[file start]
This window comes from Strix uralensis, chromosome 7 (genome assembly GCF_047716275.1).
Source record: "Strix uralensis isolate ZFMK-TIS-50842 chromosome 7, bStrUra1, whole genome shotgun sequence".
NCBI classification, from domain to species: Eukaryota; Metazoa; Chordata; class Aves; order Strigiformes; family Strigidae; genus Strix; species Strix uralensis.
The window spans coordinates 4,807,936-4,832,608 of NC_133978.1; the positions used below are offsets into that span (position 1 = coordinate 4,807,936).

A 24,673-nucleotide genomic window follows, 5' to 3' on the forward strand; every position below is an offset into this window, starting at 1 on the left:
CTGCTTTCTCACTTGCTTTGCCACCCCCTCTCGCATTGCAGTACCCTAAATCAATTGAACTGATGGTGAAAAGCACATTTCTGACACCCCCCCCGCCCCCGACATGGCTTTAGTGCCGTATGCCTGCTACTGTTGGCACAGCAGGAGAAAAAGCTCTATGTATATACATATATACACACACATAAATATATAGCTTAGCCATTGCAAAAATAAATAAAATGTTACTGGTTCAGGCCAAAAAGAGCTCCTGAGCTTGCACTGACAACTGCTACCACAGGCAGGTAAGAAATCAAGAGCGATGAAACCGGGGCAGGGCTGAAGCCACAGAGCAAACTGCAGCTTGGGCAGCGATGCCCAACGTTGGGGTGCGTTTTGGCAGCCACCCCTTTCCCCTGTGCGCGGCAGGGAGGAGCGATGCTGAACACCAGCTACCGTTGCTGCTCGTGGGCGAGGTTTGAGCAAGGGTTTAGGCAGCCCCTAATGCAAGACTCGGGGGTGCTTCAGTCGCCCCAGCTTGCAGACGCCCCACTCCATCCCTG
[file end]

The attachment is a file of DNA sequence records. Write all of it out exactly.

This window comes from Strix uralensis, chromosome 7 (genome assembly GCF_047716275.1).
Source record: "Strix uralensis isolate ZFMK-TIS-50842 chromosome 7, bStrUra1, whole genome shotgun sequence".
NCBI classification, from domain to species: Eukaryota; Metazoa; Chordata; class Aves; order Strigiformes; family Strigidae; genus Strix; species Strix uralensis.
The window spans coordinates 4,807,936-4,832,608 of NC_133978.1; the positions used below are offsets into that span (position 1 = coordinate 4,807,936).

A 24,673-nucleotide genomic window follows, 5' to 3' on the forward strand; every position below is an offset into this window, starting at 1 on the left:
CTGCTTTCTCACTTGCTTTGCCACCCCCTCTCGCATTGCAGTACCCTAAATCAATTGAACTGATGGTGAAAAGCACATTTCTGACACCCCCCCCGCCCCCGACATGGCTTTAGTGCCGTATGCCTGCTACTGTTGGCACAGCAGGAGAAAAAGCTCTATGTATATACATATATACACACACATAAATATATAGCTTAGCCATTGCAAAAATAAATAAAATGTTACTGGTTCAGGCCAAAAAGAGCTCCTGAGCTTGCACTGACAACTGCTACCACAGGCAGGTAAGAAATCAAGAGCGATGAAACCGGGGCAGGGCTGAAGCCACAGAGCAAACTGCAGCTTGGGCAGCGATGCCCAACGTTGGGGTGCGTTTTGGCAGCCACCCCTTTCCCCTGTGCGCGGCAGGGAGGAGCGATGCTGAACACCAGCTACCGTTGCTGCTCGTGGGCGAGGTTTGAGCAAGGGTTTAGGCAGCCCCTAATGCAAGACTCGGGGGTGCTTCAGTCGCCCCAGCTTGCAGACGCCCCACTCCATCCCTG